Laos is a country of many rivers that traverse dense jungle, deep gorges and cavernous caves; they are the lifeline of most rural communities. Many rivers run where roads don’t, so as you pass through the country’s lowland valleys you will see undisturbed rainforest, tribesmen fishing with their hands and coconut palms swaying over the distant views of temples.
Many travellers tend to stick to northern central Laos because it’s easier to reach, but head further north and you’ll find a wonderfully undeveloped and culturally diverse area, home to over 30 different ethnicities, karst limestone cliffs, mountains and lush jungle. Put the extra work in to get there and you’ll reap the rewards - it’s unlikely to be long before Laos’s best-kept secret gets out.
Laos might not have Cambodia’s Angkor Wat or Thailand’s beaches, but that’s what makes it special – a trip to Laos isn’t about ticking must-dos off an itinerary, it’s about experiencing the culture and getting into the laid back vibe of local life. Staggeringly uncomplicated, the Laotian lifestyle will have you throwing away your watch and judging time by daylight or darkness in no time.
Sitting beside the mighty Mekong in Vientiane is the COPE Centre, an organisation dedicated to helping Laotian people who have been injured or affected by the country’s devastating amount of unexploded ordnance. You can learn about the problem and discover more about the work undertaken by COPE via an eye-opening interactive exhibition.
Luang Prabang is one of the most magical shores along the Mekong; it’s gleaming architectural treasures are all protected sites and shine below the tropical sky like beacons against a beautifully faded French colonial backdrop. It’s a firm fixture on Laos’s tourist map, but its old world charm is undiminished and the tourist pound seems only to have provided a welcome polish.
Laos’s most important resource and the greatest river in the whole of Southeast Asia, it’s almost impossible to reference the Mekong without using every known superlative. It brings life to millions, not least those in Laos, the country that will finally fulfil the Mekong of your imagination – lapping water, hazy skies, lush thick jungle and a low, burning sun silhouetting the distant mountains.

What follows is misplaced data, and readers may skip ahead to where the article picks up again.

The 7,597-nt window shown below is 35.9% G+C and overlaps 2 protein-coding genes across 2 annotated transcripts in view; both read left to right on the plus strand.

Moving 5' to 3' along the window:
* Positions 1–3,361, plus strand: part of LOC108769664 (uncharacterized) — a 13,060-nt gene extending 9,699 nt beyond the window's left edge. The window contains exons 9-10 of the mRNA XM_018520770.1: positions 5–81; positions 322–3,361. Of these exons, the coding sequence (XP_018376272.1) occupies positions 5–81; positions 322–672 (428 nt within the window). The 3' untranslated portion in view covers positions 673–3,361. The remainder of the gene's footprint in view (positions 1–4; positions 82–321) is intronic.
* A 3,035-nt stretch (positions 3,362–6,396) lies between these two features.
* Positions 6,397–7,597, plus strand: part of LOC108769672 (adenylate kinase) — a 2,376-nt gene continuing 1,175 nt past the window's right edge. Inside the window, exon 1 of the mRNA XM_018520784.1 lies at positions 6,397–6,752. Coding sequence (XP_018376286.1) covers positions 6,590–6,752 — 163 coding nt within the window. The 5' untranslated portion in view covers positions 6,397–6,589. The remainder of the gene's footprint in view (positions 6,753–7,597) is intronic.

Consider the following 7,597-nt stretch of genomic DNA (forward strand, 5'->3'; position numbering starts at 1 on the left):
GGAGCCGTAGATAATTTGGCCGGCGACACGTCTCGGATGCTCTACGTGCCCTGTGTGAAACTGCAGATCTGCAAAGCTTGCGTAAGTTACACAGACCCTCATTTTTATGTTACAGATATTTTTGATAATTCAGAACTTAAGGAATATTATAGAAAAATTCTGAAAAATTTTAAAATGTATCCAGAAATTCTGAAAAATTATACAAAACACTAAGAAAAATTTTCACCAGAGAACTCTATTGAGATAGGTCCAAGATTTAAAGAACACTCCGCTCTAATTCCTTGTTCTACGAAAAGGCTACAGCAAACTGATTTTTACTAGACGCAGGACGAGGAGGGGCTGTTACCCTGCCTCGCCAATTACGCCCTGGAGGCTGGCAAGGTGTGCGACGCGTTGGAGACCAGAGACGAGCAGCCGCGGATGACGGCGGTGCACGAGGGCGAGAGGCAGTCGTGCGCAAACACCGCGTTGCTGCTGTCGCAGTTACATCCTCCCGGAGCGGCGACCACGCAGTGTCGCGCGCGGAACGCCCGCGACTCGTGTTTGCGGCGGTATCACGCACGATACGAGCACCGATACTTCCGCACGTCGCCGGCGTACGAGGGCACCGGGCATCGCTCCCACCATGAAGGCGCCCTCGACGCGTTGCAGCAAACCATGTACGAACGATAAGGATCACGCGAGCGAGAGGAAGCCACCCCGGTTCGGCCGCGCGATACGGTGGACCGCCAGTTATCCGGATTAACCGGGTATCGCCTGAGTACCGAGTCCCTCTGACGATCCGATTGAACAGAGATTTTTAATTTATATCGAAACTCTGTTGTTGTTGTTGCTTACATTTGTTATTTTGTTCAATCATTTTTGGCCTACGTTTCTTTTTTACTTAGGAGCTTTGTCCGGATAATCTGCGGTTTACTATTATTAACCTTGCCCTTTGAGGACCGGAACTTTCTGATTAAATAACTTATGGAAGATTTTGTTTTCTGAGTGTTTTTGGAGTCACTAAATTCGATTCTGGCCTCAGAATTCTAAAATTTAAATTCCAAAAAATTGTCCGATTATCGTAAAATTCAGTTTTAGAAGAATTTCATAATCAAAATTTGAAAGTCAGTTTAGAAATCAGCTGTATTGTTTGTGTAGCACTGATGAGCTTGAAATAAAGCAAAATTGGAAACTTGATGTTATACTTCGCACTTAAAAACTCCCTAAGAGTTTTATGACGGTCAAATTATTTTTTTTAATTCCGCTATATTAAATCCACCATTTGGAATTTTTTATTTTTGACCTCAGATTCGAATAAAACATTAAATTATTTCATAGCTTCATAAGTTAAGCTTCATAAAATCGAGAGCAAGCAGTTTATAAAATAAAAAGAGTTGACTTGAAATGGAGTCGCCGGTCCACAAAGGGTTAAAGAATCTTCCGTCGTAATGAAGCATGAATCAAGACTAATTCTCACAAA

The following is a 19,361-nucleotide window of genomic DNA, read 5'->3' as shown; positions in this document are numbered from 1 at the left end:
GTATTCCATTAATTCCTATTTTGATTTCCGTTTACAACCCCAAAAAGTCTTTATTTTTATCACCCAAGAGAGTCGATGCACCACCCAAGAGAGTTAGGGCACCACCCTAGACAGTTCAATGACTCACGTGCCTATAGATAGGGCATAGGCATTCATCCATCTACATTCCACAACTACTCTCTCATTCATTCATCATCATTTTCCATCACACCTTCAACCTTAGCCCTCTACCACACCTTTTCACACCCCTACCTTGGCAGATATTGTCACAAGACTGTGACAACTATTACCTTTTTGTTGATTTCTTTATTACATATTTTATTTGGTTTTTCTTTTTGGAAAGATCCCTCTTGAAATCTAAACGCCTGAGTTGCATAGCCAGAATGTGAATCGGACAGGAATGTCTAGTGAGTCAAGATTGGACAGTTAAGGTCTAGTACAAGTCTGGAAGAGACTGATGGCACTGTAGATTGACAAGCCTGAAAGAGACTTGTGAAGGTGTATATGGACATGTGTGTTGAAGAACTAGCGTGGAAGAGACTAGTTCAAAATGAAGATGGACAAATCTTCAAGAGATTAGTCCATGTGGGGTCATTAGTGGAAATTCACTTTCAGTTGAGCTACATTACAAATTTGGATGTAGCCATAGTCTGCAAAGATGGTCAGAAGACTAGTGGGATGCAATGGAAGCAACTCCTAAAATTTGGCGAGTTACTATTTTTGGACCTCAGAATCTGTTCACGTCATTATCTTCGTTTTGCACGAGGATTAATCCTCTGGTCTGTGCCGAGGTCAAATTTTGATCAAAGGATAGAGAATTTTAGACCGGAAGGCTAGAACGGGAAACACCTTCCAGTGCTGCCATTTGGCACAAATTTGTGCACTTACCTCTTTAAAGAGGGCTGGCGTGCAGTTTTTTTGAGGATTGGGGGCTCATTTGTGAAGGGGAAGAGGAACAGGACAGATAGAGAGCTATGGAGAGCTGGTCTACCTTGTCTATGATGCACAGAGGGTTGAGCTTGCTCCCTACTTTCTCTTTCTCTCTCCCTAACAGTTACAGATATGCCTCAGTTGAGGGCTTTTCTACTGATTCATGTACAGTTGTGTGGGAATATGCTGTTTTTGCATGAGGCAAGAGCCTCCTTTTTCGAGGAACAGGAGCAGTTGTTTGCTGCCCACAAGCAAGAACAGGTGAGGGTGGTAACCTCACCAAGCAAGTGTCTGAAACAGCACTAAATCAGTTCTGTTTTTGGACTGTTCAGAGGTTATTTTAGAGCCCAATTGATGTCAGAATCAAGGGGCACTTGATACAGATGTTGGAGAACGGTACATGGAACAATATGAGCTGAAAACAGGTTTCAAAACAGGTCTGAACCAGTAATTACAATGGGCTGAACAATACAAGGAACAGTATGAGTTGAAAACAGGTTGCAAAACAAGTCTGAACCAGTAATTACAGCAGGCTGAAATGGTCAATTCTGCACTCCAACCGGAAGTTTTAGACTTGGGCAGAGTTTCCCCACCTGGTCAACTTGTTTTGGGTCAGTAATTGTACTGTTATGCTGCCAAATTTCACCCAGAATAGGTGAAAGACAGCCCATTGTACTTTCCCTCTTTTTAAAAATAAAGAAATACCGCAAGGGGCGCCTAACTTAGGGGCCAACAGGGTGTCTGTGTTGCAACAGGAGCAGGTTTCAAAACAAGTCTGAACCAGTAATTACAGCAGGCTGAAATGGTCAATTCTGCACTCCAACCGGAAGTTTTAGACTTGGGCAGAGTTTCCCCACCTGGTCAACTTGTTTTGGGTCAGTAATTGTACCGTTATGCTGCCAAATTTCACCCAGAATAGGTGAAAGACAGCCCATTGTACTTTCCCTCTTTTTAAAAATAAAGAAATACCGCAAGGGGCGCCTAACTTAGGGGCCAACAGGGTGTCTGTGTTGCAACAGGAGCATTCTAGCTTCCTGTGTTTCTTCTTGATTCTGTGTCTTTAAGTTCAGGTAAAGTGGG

There’s a lot to see in Southeast Asia alongside Laos: Bangkok’s Grand Palace; the stunning limestone seascape of Halong Bay; Saigon’s sophisticated swagger – the country’s landlocked position screams out for an adventure combining its intriguing neighbours and you can spend up to an entire month exploring the wonders of them all.
The lackadaisical approach to life that Laotians see to have nailed is nowhere more felt than in Vientiane, the Lao capital and an irresistible blend of tumbledown ruins all hugging the middle Mekong. It needs little other than Wat Si Sisket, a collection of black and gold columned cloisters that house hundreds of terracotta Buddhas; it is the most beautiful temple you will ever see.
The classic jungle experience: swaying through nature atop a well-trained elephant, guided by a mahout. Sadly, the processes required to train an elephant are somewhat less idyllic. Only visit sanctuaries that don’t offer rides or performances – elephants do not naturally paint, dance or make music, and supporting this condones keeping captive elephants for tourists’ entertainment
Buddha Park, a religious sculpture park with a reclining 40-metre Buddha for its centerpiece is like marmite: you either love it or you hate it. A monk built it, but that’s about as authentic as it gets. It’s popular because it’s something to do for a few hours in Vientiane, but it’s not something that people go to Vientiane for.
Despite claims that the exotic lotions and potions sold in Laos under the umbrella heading ‘Traditional Chinese Medicine’ can cure all ills, the animal parts used in them such as bear bile, tiger bones and rhino horn, involves inhumane treatment of thousands of endangered species. Plus, they don’t work. Two very good reasons to steer well clear.
Put politely, Vang Vieng’s appeal is subjective - over the years it’s gone from being a very quiet riverside town to a backpacker mecca, which is great if you’re a backpacker, but is hugely at odds with its serene karst river scenery. As a result, it’s become somewhere that travellers who used to love staying there now swerve and is sadly far more techno and tubing than reading and romance.